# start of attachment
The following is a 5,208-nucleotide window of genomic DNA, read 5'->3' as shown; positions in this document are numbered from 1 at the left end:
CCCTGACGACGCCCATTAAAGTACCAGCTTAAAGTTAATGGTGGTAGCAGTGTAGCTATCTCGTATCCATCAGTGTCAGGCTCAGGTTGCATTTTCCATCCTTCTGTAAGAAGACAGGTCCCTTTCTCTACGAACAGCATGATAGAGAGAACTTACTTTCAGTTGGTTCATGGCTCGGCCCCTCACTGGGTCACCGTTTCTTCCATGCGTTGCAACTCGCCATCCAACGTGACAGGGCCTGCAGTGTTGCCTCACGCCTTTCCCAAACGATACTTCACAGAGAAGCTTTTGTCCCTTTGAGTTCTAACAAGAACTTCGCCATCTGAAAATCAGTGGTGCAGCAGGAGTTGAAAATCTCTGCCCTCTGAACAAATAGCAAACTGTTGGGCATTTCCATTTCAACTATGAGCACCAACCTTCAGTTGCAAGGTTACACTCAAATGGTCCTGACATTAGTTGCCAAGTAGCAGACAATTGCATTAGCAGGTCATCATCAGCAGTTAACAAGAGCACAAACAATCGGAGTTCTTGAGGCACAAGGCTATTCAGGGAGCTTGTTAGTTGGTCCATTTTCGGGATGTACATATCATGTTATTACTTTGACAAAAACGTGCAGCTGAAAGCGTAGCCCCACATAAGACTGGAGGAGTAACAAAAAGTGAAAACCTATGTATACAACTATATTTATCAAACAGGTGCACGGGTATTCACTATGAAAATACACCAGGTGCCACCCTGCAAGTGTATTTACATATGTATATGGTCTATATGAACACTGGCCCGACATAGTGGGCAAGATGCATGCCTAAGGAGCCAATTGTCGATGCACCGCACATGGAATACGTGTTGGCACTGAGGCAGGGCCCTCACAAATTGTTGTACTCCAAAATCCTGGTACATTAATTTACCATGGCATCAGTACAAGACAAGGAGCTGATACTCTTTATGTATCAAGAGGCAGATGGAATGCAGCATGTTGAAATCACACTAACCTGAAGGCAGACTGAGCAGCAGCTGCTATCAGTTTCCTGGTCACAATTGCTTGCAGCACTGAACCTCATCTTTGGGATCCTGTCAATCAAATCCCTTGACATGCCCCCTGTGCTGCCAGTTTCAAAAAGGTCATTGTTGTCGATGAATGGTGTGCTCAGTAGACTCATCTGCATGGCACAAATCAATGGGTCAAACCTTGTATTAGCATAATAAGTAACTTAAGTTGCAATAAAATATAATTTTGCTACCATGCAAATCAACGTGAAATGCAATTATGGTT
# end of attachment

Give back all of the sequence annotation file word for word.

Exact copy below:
The following is a 5,208-nucleotide window of genomic DNA, read 5'->3' as shown; positions in this document are numbered from 1 at the left end:
CCCTGACGACGCCCATTAAAGTACCAGCTTAAAGTTAATGGTGGTAGCAGTGTAGCTATCTCGTATCCATCAGTGTCAGGCTCAGGTTGCATTTTCCATCCTTCTGTAAGAAGACAGGTCCCTTTCTCTACGAACAGCATGATAGAGAGAACTTACTTTCAGTTGGTTCATGGCTCGGCCCCTCACTGGGTCACCGTTTCTTCCATGCGTTGCAACTCGCCATCCAACGTGACAGGGCCTGCAGTGTTGCCTCACGCCTTTCCCAAACGATACTTCACAGAGAAGCTTTTGTCCCTTTGAGTTCTAACAAGAACTTCGCCATCTGAAAATCAGTGGTGCAGCAGGAGTTGAAAATCTCTGCCCTCTGAACAAATAGCAAACTGTTGGGCATTTCCATTTCAACTATGAGCACCAACCTTCAGTTGCAAGGTTACACTCAAATGGTCCTGACATTAGTTGCCAAGTAGCAGACAATTGCATTAGCAGGTCATCATCAGCAGTTAACAAGAGCACAAACAATCGGAGTTCTTGAGGCACAAGGCTATTCAGGGAGCTTGTTAGTTGGTCCATTTTCGGGATGTACATATCATGTTATTACTTTGACAAAAACGTGCAGCTGAAAGCGTAGCCCCACATAAGACTGGAGGAGTAACAAAAAGTGAAAACCTATGTATACAACTATATTTATCAAACAGGTGCACGGGTATTCACTATGAAAATACACCAGGTGCCACCCTGCAAGTGTATTTACATATGTATATGGTCTATATGAACACTGGCCCGACATAGTGGGCAAGATGCATGCCTAAGGAGCCAATTGTCGATGCACCGCACATGGAATACGTGTTGGCACTGAGGCAGGGCCCTCACAAATTGTTGTACTCCAAAATCCTGGTACATTAATTTACCATGGCATCAGTACAAGACAAGGAGCTGATACTCTTTATGTATCAAGAGGCAGATGGAATGCAGCATGTTGAAATCACACTAACCTGAAGGCAGACTGAGCAGCAGCTGCTATCAGTTTCCTGGTCACAATTGCTTGCAGCACTGAACCTCATCTTTGGGATCCTGTCAATCAAATCCCTTGACATGCCCCCTGTGCTGCCAGTTTCAAAAAGGTCATTGTTGTCGATGAATGGTGTGCTCAGTAGACTCATCTGCATGGCACAAATCAATGGGTCAAACCTTGTATTAGCATAATAAGTAACTTAAGTTGCAATAAAATATAATTTTGCTACCATGCAAATCAACGTGAAATGCAATTATGGTT